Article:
His burgeoning career appears on an upward trajectory. A year after Who You Think I Am he went to work for the second time with Cédric Klapisch on Someone Somewhere (Deux moi), which coincidentally also deals with social media. “The approach is different but it is true that Cédric's film also talks about a potential love story between two people who do not see each other directly. Social media as a background preoccupies quite a few directors these days.” His character Rémy struggles to meet anyone at all, while Melanie (played by Ana Girdardot) embarks on hopeless date after hopeless date via her online accounts.

As an actor he appreciated the contrasting approaches of the two directors. “Safy is someone who is very precise and very visual. Cédric is much freer in the way shoots and directs and is driven by the characters,” said Civil. He had worked with Klapisch previously on the family winemaking drama Back To Burgundy (Ce qui nous lie). He could not believe his luck in working with one of his “heroes” whom he had followed since the time of 1994’s cult hit Good Old Daze (Le peril jeune) and Pot Luck (L’auberge espanol) in 2002. “I had been a fan of his films and here I was actually playing in two of them. It felt unbelievable,” he said. Civil notes that Klapisch is faithful to his actors such as Romain Duris, and he hopes that he may have become “part of the family”.

François Civil looking for love in Cédric Klapisch’s Someone Somewhere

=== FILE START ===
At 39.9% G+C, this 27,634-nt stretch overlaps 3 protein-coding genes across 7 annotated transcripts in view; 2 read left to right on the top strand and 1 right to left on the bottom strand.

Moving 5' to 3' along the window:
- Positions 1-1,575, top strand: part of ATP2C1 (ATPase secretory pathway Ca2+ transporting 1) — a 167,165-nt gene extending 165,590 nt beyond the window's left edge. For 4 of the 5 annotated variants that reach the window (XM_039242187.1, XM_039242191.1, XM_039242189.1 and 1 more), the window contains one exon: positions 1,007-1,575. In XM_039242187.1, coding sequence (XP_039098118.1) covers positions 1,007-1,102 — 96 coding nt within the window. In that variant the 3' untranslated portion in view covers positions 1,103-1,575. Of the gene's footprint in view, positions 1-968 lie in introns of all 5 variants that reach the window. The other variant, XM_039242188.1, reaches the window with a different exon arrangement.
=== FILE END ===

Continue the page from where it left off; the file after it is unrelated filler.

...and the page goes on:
François Civil looking for love in Cédric Klapisch’s Someone Somewhere Photo: Unifrance

Civil admits he seems to have been spoilt for choice recently. He appears in a lead role opposite Josephine Japy in Hugo Gelin’s Love At Second Sight (Mon inconnue) as a man trying to make his wife fall in love him again and as a submarine’s sonar officer in Antoine Baudry’s action thriller The Wolf’s Call (now available on Netflix).

Now 31, he fell into acting almost by chance but concedes that he relished playing “the class clown".“I was scouted by a theatrical casting agent and began little by little with small stage roles, TV series, and shorts. I got an agent when I began to get really passionate about it. I like the collective aspect of creating something out of nothing with other people. Although I started in theatre I find it difficult to handle the stress of a live performance because if you make a mistake or misjudge it, then you do so in front of everyone!” Cinema, mercifully, gives him a safety net.

  • Read what Juliette Binoche told us about Who You Think I Am?

  • Richard Mowe interviewed François Civil at the Unifrance Rendezvous with French Cinema in Paris in January.
  • Curzon Home Cinema chart has Who You Think I Am leading the way ahead of second-placed Hirokazu Koreeda’s The Truth (which likewise stars Juliette Binoche), and Céline Sciamma’s Portrait Of A Lady On Fire in third.